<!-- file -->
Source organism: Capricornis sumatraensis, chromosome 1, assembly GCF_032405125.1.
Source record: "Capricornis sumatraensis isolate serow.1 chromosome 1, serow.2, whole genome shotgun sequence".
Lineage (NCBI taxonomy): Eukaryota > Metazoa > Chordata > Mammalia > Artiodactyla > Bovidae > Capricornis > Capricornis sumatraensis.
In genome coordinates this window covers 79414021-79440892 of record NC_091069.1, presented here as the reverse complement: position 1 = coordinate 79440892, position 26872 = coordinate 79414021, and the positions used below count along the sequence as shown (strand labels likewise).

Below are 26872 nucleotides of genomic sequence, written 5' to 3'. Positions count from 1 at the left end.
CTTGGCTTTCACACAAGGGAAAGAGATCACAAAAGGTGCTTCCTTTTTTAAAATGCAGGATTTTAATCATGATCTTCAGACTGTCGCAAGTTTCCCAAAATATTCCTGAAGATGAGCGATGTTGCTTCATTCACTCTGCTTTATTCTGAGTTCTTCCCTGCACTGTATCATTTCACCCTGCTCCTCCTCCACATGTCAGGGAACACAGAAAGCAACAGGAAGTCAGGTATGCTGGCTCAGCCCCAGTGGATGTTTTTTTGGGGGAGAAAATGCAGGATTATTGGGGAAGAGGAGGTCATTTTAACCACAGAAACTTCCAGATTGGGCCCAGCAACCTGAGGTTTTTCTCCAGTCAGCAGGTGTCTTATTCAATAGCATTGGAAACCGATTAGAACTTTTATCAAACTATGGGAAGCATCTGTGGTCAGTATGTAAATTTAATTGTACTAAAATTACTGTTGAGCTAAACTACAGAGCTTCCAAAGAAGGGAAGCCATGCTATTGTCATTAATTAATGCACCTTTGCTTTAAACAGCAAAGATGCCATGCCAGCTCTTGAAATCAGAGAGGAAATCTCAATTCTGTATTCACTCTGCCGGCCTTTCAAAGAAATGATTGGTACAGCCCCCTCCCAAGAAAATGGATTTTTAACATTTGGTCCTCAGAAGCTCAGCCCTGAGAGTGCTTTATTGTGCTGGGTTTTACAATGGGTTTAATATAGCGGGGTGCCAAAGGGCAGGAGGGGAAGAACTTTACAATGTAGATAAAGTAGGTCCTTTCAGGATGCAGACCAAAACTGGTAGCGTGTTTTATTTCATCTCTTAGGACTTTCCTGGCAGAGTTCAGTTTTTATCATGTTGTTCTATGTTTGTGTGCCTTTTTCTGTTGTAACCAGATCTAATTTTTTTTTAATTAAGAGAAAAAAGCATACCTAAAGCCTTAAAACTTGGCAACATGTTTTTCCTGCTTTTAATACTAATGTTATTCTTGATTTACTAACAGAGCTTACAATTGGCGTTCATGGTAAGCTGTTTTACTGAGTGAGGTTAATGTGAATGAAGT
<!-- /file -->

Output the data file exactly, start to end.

Source organism: Capricornis sumatraensis, chromosome 1, assembly GCF_032405125.1.
Source record: "Capricornis sumatraensis isolate serow.1 chromosome 1, serow.2, whole genome shotgun sequence".
Lineage (NCBI taxonomy): Eukaryota > Metazoa > Chordata > Mammalia > Artiodactyla > Bovidae > Capricornis > Capricornis sumatraensis.
In genome coordinates this window covers 79414021-79440892 of record NC_091069.1, presented here as the reverse complement: position 1 = coordinate 79440892, position 26872 = coordinate 79414021, and the positions used below count along the sequence as shown (strand labels likewise).

Below are 26872 nucleotides of genomic sequence, written 5' to 3'. Positions count from 1 at the left end.
CTTGGCTTTCACACAAGGGAAAGAGATCACAAAAGGTGCTTCCTTTTTTAAAATGCAGGATTTTAATCATGATCTTCAGACTGTCGCAAGTTTCCCAAAATATTCCTGAAGATGAGCGATGTTGCTTCATTCACTCTGCTTTATTCTGAGTTCTTCCCTGCACTGTATCATTTCACCCTGCTCCTCCTCCACATGTCAGGGAACACAGAAAGCAACAGGAAGTCAGGTATGCTGGCTCAGCCCCAGTGGATGTTTTTTTGGGGGAGAAAATGCAGGATTATTGGGGAAGAGGAGGTCATTTTAACCACAGAAACTTCCAGATTGGGCCCAGCAACCTGAGGTTTTTCTCCAGTCAGCAGGTGTCTTATTCAATAGCATTGGAAACCGATTAGAACTTTTATCAAACTATGGGAAGCATCTGTGGTCAGTATGTAAATTTAATTGTACTAAAATTACTGTTGAGCTAAACTACAGAGCTTCCAAAGAAGGGAAGCCATGCTATTGTCATTAATTAATGCACCTTTGCTTTAAACAGCAAAGATGCCATGCCAGCTCTTGAAATCAGAGAGGAAATCTCAATTCTGTATTCACTCTGCCGGCCTTTCAAAGAAATGATTGGTACAGCCCCCTCCCAAGAAAATGGATTTTTAACATTTGGTCCTCAGAAGCTCAGCCCTGAGAGTGCTTTATTGTGCTGGGTTTTACAATGGGTTTAATATAGCGGGGTGCCAAAGGGCAGGAGGGGAAGAACTTTACAATGTAGATAAAGTAGGTCCTTTCAGGATGCAGACCAAAACTGGTAGCGTGTTTTATTTCATCTCTTAGGACTTTCCTGGCAGAGTTCAGTTTTTATCATGTTGTTCTATGTTTGTGTGCCTTTTTCTGTTGTAACCAGATCTAATTTTTTTTTAATTAAGAGAAAAAAGCATACCTAAAGCCTTAAAACTTGGCAACATGTTTTTCCTGCTTTTAATACTAATGTTATTCTTGATTTACTAACAGAGCTTACAATTGGCGTTCATGGTAAGCTGTTTTACTGAGTGAGGTTAATGTGAATGAAGT